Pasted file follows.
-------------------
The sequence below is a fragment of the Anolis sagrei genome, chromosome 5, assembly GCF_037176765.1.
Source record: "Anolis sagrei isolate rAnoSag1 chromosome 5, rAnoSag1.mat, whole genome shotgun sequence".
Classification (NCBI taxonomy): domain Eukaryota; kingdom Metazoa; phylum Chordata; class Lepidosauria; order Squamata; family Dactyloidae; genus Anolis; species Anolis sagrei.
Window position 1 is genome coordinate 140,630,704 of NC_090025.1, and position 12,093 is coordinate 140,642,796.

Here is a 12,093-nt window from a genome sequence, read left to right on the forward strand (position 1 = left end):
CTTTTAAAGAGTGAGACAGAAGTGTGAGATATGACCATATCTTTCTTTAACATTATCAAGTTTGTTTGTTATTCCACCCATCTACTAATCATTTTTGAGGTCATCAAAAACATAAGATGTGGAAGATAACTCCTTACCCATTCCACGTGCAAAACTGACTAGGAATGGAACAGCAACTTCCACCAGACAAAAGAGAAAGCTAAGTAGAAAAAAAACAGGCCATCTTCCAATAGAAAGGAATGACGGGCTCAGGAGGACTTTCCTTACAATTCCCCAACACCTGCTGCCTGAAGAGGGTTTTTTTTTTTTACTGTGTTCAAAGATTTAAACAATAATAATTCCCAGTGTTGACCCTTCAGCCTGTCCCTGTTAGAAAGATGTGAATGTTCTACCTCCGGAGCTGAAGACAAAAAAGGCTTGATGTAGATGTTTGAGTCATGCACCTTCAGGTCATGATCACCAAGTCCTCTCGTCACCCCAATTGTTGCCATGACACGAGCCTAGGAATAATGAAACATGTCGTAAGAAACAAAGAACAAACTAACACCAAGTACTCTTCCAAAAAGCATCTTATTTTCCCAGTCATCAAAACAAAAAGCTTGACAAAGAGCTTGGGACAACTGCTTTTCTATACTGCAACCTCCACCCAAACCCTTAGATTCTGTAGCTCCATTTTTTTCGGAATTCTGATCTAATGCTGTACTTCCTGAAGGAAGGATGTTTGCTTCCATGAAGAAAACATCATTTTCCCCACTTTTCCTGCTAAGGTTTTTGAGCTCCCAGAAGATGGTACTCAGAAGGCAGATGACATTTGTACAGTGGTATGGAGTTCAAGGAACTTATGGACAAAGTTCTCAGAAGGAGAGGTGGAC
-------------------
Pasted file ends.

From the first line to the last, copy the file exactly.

The sequence below is a fragment of the Anolis sagrei genome, chromosome 5, assembly GCF_037176765.1.
Source record: "Anolis sagrei isolate rAnoSag1 chromosome 5, rAnoSag1.mat, whole genome shotgun sequence".
Classification (NCBI taxonomy): domain Eukaryota; kingdom Metazoa; phylum Chordata; class Lepidosauria; order Squamata; family Dactyloidae; genus Anolis; species Anolis sagrei.
Window position 1 is genome coordinate 140,630,704 of NC_090025.1, and position 12,093 is coordinate 140,642,796.

Here is a 12,093-nt window from a genome sequence, read left to right on the forward strand (position 1 = left end):
CTTTTAAAGAGTGAGACAGAAGTGTGAGATATGACCATATCTTTCTTTAACATTATCAAGTTTGTTTGTTATTCCACCCATCTACTAATCATTTTTGAGGTCATCAAAAACATAAGATGTGGAAGATAACTCCTTACCCATTCCACGTGCAAAACTGACTAGGAATGGAACAGCAACTTCCACCAGACAAAAGAGAAAGCTAAGTAGAAAAAAAACAGGCCATCTTCCAATAGAAAGGAATGACGGGCTCAGGAGGACTTTCCTTACAATTCCCCAACACCTGCTGCCTGAAGAGGGTTTTTTTTTTTTACTGTGTTCAAAGATTTAAACAATAATAATTCCCAGTGTTGACCCTTCAGCCTGTCCCTGTTAGAAAGATGTGAATGTTCTACCTCCGGAGCTGAAGACAAAAAAGGCTTGATGTAGATGTTTGAGTCATGCACCTTCAGGTCATGATCACCAAGTCCTCTCGTCACCCCAATTGTTGCCATGACACGAGCCTAGGAATAATGAAACATGTCGTAAGAAACAAAGAACAAACTAACACCAAGTACTCTTCCAAAAAGCATCTTATTTTCCCAGTCATCAAAACAAAAAGCTTGACAAAGAGCTTGGGACAACTGCTTTTCTATACTGCAACCTCCACCCAAACCCTTAGATTCTGTAGCTCCATTTTTTTCGGAATTCTGATCTAATGCTGTACTTCCTGAAGGAAGGATGTTTGCTTCCATGAAGAAAACATCATTTTCCCCACTTTTCCTGCTAAGGTTTTTGAGCTCCCAGAAGATGGTACTCAGAAGGCAGATGACATTTGTACAGTGGTATGGAGTTCAAGGAACTTATGGACAAAGTTCTCAGAAGGAGAGGTGGAC